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Jpn J Infect Dis. 2013;66(3):173-9.

Comparison between the effectiveness of polymerase chain reaction and in situ hybridization in detecting the presence of pathogenic fungi by using the preserved DNA in formalin-fixed and paraffin-embedded tissues.

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Department of Surgical Pathology, Toho University School of Medicine, Tokyo, Japan.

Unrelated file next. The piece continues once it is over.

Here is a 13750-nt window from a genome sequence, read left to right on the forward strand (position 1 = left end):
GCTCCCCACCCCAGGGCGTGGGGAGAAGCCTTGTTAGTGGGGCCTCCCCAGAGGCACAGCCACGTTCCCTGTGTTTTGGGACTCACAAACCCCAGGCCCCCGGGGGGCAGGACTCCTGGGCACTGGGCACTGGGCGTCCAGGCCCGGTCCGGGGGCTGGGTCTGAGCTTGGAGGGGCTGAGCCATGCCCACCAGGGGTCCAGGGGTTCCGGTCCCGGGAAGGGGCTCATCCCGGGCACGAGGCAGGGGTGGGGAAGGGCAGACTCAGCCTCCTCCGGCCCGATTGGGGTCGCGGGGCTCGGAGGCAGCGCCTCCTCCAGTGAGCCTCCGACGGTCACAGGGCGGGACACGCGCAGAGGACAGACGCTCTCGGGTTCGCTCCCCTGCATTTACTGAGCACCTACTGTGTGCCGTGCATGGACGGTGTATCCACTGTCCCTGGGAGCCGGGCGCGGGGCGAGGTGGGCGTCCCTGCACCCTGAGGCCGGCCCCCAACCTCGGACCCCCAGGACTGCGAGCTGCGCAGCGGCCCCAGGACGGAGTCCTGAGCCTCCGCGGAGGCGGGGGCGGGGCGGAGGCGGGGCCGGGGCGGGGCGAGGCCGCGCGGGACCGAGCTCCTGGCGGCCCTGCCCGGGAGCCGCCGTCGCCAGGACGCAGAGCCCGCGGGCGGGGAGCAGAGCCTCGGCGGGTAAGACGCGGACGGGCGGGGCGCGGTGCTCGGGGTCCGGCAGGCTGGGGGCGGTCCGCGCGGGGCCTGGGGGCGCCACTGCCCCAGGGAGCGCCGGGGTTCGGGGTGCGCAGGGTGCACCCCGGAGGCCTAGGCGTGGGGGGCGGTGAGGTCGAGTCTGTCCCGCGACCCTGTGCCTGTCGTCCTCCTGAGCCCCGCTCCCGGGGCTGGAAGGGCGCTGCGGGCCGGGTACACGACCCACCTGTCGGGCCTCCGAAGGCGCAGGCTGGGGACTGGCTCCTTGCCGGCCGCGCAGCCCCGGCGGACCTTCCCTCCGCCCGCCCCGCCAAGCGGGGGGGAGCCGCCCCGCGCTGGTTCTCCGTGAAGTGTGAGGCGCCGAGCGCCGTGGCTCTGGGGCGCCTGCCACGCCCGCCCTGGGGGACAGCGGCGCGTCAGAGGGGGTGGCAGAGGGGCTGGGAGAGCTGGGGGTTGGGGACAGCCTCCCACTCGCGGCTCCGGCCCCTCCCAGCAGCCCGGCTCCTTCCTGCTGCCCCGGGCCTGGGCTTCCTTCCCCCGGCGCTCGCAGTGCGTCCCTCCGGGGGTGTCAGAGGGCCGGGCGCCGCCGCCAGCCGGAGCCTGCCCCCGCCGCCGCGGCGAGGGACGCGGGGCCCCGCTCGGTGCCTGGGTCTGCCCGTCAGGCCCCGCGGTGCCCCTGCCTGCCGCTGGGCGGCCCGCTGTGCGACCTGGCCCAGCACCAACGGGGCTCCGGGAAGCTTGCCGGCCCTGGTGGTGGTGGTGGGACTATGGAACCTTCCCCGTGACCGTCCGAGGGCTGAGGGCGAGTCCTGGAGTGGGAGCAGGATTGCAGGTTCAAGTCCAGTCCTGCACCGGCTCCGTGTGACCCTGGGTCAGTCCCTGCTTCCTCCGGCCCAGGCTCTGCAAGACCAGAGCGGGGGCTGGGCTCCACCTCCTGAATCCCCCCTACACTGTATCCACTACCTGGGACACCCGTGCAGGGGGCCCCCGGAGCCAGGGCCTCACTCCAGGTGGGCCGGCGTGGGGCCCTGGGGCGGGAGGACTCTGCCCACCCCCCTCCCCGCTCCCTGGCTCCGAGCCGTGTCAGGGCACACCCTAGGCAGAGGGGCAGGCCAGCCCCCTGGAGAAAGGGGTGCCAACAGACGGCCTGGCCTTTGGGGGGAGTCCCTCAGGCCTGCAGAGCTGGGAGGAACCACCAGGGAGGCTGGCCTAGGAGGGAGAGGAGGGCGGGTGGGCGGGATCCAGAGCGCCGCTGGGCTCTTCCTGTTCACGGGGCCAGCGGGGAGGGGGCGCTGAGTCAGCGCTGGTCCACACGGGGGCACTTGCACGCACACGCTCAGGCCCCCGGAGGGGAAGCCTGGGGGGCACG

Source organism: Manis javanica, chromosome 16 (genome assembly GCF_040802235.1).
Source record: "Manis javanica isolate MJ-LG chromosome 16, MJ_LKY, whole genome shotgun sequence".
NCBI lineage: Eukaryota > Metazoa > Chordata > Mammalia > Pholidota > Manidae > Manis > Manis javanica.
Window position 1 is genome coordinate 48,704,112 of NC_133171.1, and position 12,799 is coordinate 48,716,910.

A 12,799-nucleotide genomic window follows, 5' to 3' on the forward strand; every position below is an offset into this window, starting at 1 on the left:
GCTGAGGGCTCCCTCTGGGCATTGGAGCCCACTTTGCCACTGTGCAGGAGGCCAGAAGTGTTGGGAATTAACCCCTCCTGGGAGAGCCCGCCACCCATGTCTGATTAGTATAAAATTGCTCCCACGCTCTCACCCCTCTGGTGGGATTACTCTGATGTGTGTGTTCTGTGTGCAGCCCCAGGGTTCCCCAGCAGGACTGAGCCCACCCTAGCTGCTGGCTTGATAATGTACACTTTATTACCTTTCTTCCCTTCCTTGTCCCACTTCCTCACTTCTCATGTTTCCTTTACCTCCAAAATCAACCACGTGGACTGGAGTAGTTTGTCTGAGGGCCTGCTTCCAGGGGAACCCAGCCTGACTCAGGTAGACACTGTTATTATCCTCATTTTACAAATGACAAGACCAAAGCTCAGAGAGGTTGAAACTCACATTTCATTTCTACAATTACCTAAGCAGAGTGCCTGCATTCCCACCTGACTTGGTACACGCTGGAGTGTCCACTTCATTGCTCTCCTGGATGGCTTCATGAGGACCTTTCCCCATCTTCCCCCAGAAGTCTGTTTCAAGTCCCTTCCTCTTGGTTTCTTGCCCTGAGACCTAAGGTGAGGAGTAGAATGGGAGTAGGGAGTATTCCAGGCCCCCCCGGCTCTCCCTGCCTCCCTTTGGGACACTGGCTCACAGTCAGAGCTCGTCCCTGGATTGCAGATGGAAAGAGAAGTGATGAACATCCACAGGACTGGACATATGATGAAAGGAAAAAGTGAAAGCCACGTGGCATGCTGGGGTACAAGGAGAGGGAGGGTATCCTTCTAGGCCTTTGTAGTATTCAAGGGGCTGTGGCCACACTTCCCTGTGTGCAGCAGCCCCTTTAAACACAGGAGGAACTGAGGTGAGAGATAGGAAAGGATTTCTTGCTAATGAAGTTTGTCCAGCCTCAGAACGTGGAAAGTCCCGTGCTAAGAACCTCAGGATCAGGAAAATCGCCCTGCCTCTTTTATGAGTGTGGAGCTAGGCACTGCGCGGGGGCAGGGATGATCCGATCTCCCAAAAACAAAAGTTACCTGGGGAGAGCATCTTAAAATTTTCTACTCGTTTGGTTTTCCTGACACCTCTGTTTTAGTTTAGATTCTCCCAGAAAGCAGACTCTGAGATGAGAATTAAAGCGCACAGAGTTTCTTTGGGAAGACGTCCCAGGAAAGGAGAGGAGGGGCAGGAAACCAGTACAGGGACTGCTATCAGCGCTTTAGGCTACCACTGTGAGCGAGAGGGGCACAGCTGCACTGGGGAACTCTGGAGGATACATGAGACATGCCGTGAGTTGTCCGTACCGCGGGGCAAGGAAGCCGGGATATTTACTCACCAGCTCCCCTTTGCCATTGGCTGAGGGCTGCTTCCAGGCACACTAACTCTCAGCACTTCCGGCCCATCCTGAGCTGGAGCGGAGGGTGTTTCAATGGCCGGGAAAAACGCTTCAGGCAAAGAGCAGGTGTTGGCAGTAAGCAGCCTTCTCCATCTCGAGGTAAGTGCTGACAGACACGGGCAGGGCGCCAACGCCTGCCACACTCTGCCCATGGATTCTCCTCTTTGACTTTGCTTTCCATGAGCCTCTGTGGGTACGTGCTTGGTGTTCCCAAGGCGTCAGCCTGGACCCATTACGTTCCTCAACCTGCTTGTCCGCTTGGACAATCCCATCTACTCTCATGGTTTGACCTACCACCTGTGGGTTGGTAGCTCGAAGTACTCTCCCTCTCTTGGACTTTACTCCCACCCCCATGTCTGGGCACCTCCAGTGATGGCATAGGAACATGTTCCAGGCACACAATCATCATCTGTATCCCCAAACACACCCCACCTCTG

In situ hybridization (ISH) has been recognized as an important technique for identifying the causative fungi in the foci of infection observed in histopathological specimens which was processed from formalin-fixed and paraffin-embedded (FFPE) tissues. However, few basic studies have conducted an evaluation of the DNA preservation for use in ISH in comparison to polymerase chain reaction (PCR). The latter is a DNA amplification-based modality. In the present study, we analyzed 65 FFPE lung tissue specimens collected from autopsy cases for comparing the usefulness of ISH and PCR analysis. As a result, the positive identification rates for PCR were strikingly low; a majority of these results can be assumed to be false negative because the presence of fungi had been confirmed by histopathological analysis. In contrast, panfungal ISH targeting of the 28S rRNA showed a higher sensitivity than the 230-bp panfungal PCR primers did (80.0% versus 4.6%, respectively). Furthermore, over 60% of the samples we examined showed a favorable intensity of the ISH signal. Therefore, in conventional postmortem FFPE tissues, the state of DNA preservation may be more favorable for ISH than PCR analysis.

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